Brand Licensing Expo

Inside The Brand Licensing Industry

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CAA Hits Hard In The Licensing Arena

Guest Post by Erin Weinger

Any mention of CAA, the L.A.-based talent agency behemoth known for repping major movie stars including Brad Pitt, Natalie Portman and Bradley Cooper, conjures images of the silver screen (and the Vanity Fair Oscar Party, to which we would love an invite). But the agency has expanded their core business by creating a licensing division devoted to marrying clients with business opportunities that fit their personal brand. And to help get the job done, CAA exhibited at this year’s Licensing International Expo — the entertainment company’s first time officially exhibiting at the show.  

According to the company’s licensing booklet, which was on display at their celebrity photo-stamped booth during LX11, beauty and grooming are popular licensing wishes among their clientele, with Eva Mendes interested in fragrances, Dancing With The Stars judge Carrie Ann Inaba looking to lend her name to false eyelashes and NBA star Carmello Anthony setting his sights on a men’s grooming line.  

Fashion is also in the mix, with Chelsea Handler, Mariah Carey and Olivia Munn wanting to create clothing lines, toddler apparel and lingerie, respectively.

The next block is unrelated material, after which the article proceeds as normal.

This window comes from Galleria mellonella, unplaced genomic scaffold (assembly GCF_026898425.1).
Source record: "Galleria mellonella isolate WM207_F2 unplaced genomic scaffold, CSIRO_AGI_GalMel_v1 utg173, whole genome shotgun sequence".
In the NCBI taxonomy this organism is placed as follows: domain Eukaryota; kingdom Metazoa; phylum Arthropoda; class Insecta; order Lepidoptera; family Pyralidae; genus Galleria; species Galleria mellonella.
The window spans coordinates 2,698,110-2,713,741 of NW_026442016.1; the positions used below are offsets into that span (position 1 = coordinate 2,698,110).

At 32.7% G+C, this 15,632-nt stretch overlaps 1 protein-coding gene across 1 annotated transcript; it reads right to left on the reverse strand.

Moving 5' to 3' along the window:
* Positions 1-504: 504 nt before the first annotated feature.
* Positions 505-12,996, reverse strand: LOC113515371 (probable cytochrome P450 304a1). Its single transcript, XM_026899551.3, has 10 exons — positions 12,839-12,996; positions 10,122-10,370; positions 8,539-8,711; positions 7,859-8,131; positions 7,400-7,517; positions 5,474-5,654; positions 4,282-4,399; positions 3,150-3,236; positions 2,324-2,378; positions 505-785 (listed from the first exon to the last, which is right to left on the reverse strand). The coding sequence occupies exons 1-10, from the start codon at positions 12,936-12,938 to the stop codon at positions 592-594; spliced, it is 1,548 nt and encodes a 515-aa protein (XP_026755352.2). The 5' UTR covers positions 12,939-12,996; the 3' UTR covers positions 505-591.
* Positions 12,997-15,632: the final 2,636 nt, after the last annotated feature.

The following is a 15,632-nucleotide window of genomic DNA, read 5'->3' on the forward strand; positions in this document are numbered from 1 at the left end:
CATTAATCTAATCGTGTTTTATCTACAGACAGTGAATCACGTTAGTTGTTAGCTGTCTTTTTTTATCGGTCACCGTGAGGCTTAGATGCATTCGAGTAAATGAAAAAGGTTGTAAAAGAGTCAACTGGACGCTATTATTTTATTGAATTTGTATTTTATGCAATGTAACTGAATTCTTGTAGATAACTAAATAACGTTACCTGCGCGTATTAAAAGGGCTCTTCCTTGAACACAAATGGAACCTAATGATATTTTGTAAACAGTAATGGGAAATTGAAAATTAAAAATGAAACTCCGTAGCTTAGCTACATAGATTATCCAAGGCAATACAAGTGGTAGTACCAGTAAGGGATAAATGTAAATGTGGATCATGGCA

Surprisingly, it isn’t just household names who are in CAA’s stable of licensable lifestyle talent. Quirky, Los Angeles-based perfumer Douglas Little, whose D.L. & Company line of luxury candles are a popular purchase at specialty retailers including Barneys and sell for $100 a pop, is also handled by the agency, and available to lend his name to jewelry, liquor and even Halloween décor. Chip & Pepper denim, popular contemporary boutique Steven Alan and NY Indie label Ruffian are also handled by the CAA division. All three brands have appeared on the pages of glossy style magazines including Vogue, Harper’s Bazaar and InStyle as being favored by many of the CAA’s talent division clients.  

The diversification is an interesting and smart strategy for CAA, as in the case of Jessica Simpson’s $1 billion lifestyle brand has proven, the revenue from licensed products can — and usually do — far outweigh even the heftiest movie star salary.  

CAA is notorious for signing only the heaviest hitting talent when it comes to their entertainment roster (in addition to the aforementioned names, Gwen Stefani, Jennifer Aniston and Anne Hathaway are also clients), the agency’s Licensing Division eschews premium names in favor of premium business opportunities.

Case in point: Artist Thomas Kinkade, whose light-filled landscape paintings are a favorite at malls across Middle America and a bane to the existence of fine art collectors, is a CAA Licensing Division client. And for good reason, The Thomas Kinkade Company has seen $4 billion in revenue over the past 15 years, a substantial slice of business that CAA has handled since January, 2011. The company plans on expanding Kinkade’s presence internationally.   

And no, this doesn’t mean that you’re any more likely to get CAA super agent Kevin Huvane to watch your YouTube reel. Unless, perhaps, you are a multi-million dollar lifestyle brand in the making. Or you happen to bump into the right person at next year’s LX11. 

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